Lifestyle inflation

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Lifestyle inflation can be described as the habit of increasing your spending because of an increase in income. For example, when you receive a new job, promotion or raise and you take that extra money and immediately spend it as disposable income, this is known as lifestyle inflation. This habit can be a slippery slope. Not only are you spending your new money frivolously, but you’re also not doing yourself any favors. You aren’t paying off any debt, saving for retirement or making investments of any kind.

To avoid this practice, once you know about a pending new job or raise, put a plan together to put your money to good use. You’ll feel so much more fulfilled with your choices. Later in life, you’ll thank your younger self too. More money in retirement is a lot more valuable than that purse you’re never going to use again after a year.

Here are a few tips to avoid falling into the lifestyle inflation trap and make better choices.

Make saving automatic

The easiest way to save the increased money you’ll be receiving is by pretending it doesn’t exist. If you’ve been living comfortably off your current salary, there’s no need to go around spending money like a millionaire. Stay in your current comfort zone and automatically contribute a bulk of your extra money to your savings account. It will be like you never had it and you won’t even miss it. After a while, these savings can really add up and you can use the money to make bigger investments, buy a home or enjoy invaluable experiences like trips.

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So you don’t feel completely deprived, if your new salary is increasing by $1,000 a month, for example, save $700 and keep the extra $300 back for an important upgrade such as a better living situation, a safer car, gym or fitness class membership, or experiences with loved ones. You’ll get more value out of items like these. If you have children, invest it in them. Education costs, travel, classes or college savings are always good places to start.

You can apply the same savings techniques to your retirement accounts. According to a Go Banking Rates survey, 42% of Americans will retire broke. Don’t be one of the 42%. Using that same $1,000 increase, you can automatically save $400 to your savings for a rainy day, and increase your retirement contributions by $400. That leaves you with $200 extra a month for other worthwhile purchases. This increase in your retirement accounts will pay off big time in the long run. Increasing your 401(K) contributions or investing in an IRA account are good starting off points.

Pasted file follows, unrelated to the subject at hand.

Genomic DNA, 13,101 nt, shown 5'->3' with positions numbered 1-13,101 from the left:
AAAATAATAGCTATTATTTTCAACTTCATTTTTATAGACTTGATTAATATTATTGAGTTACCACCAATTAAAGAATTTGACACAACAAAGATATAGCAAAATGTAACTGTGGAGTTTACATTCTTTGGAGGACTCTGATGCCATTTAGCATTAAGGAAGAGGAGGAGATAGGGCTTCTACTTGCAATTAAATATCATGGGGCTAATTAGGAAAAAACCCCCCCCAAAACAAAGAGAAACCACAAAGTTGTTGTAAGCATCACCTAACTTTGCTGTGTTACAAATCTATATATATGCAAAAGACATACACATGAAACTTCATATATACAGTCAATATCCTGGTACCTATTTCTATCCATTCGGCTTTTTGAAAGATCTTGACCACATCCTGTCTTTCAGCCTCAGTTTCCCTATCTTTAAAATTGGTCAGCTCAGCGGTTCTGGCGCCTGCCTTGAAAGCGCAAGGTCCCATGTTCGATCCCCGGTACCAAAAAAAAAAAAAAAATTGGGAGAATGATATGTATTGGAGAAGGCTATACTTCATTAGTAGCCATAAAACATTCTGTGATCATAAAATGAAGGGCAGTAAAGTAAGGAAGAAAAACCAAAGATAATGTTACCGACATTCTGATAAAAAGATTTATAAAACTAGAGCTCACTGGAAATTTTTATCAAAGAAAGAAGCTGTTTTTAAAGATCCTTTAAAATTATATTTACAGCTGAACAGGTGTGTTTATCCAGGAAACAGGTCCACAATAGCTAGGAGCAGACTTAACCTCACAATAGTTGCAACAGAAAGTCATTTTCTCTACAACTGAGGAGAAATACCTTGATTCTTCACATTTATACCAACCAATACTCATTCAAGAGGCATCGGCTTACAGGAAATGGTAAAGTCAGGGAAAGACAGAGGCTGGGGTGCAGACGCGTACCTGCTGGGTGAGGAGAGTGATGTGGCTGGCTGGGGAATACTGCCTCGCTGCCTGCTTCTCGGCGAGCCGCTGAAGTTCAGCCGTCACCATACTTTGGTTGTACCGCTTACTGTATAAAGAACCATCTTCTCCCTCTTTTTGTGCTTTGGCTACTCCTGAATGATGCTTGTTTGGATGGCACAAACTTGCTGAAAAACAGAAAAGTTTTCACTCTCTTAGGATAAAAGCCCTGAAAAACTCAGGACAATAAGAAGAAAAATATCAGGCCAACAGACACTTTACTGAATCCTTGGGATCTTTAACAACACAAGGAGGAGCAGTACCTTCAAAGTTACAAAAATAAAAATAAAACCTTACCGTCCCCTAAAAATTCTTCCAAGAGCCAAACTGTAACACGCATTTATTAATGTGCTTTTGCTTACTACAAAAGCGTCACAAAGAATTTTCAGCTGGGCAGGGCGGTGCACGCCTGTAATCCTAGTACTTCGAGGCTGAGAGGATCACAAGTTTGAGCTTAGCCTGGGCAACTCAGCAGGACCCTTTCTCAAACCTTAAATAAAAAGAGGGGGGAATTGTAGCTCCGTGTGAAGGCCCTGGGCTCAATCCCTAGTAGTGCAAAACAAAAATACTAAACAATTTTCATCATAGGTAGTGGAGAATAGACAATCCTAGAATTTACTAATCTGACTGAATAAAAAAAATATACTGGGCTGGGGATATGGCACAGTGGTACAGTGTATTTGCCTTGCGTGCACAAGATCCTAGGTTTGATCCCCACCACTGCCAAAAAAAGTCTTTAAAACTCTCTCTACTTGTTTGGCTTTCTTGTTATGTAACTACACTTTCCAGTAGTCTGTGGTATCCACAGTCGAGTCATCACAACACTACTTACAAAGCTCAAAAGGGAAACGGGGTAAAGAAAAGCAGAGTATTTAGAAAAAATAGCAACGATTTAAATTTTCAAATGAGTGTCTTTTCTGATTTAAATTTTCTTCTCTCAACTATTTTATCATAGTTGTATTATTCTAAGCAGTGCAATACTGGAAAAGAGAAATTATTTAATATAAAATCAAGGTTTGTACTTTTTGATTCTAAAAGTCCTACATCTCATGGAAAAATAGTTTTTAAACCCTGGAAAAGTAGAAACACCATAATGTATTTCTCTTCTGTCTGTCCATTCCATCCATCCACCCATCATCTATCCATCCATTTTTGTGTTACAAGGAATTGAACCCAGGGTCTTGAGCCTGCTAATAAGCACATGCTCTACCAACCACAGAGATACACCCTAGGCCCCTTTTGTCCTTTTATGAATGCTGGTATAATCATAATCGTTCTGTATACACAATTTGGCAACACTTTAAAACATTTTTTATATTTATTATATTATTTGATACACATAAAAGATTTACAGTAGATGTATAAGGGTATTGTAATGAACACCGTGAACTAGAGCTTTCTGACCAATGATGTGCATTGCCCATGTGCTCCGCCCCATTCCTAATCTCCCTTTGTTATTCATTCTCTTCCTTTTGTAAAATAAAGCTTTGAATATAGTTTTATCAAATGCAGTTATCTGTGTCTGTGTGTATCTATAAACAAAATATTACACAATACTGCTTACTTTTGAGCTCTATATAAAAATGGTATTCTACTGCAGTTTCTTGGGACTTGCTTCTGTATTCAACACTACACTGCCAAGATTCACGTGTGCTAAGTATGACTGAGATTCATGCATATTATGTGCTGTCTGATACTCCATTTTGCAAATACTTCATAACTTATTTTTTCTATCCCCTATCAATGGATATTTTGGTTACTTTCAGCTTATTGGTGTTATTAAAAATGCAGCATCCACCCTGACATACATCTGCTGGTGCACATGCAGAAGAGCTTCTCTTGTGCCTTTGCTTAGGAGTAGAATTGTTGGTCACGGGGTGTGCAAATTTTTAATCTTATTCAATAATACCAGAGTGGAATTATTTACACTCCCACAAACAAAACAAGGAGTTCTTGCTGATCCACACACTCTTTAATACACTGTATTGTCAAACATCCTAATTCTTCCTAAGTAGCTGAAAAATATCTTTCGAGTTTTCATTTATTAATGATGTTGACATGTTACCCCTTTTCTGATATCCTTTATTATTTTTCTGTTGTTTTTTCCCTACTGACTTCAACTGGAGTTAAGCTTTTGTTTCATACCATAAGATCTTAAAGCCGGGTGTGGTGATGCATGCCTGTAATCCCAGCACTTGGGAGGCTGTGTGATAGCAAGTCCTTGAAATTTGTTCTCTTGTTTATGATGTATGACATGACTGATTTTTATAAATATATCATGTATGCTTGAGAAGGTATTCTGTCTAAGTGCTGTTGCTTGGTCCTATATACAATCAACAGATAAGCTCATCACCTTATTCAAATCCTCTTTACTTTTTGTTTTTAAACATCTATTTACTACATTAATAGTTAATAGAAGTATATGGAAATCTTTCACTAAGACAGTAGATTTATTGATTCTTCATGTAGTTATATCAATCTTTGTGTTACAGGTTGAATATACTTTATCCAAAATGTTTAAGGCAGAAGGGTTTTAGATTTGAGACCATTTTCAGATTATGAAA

Pay off your debt

The next most important thing you can do is pay off your debt. Going back to our $1,000 example, you could take $500 of that money and put it towards your debt pay off goals. You can use the remainder of the money for savings and retirement and that would still leave you $500 a month to help you chip away at your debt. Think about the fact that $500 a month is equal to $6,000 a year. It would feel pretty amazing to pay off an extra $6,000 a month off of your student loans, credit cards or mortgage.

Having less debt and a higher income means you’ll also be in a much stronger place financially. When you’re buying a home, renting an apartment or buying a car, lenders look at your debt to income ration very closely. This determines your interest rates and how reliable you are as a customer. Your credit score will also increase gradually putting you in a good spot for big purchases down the road.

Don’t keep up with your friends

Lastly, we’ve all heard the expression, keeping up with the Jones.’ Don’t be that guy. If you are always trying to one-up your friends and buy the latest and greatest thing, you’re just wasting your money. Let them make poor financial decisions and you will have the satisfaction of knowing you’re debt free, setting yourself up nicely for retirement and aren’t falling in the trap of material possessions.

Talk openly about your financial goals with your friends and family and ask that they encourage you and check in with you. When your friends and family know you’re saving for something important or are trying to reduce your debt, they’ll be more likely to offer up helpful alternatives to spending. On Friday night, for example, your friend might suggest he will bring over something to cook at your house rather than making a reservation at the most expensive restaurant in town.

You and your family can also align your goals together. With your spouse and children, this is critical. If one of you is looking to take your extra income and save it while the other is out there making lavish purchases, you aren’t on the same page. Have a talk with how you’d like to use the money and tell them your goals. When your goals are a stable retirement and education for your children, they will likely comply.

If your family is resistant, it’s also nice to have incentives for reaching a goal. Let’s say you’ve paid down the debt you wanted to and have reached your savings goal for the year. You can reward your family for participating by taking some of your savings and doing a meaningful experience together. You’ll have amazing memories and it’s something you’ll look back on versus spending the money on pricey dinners you won’t remember.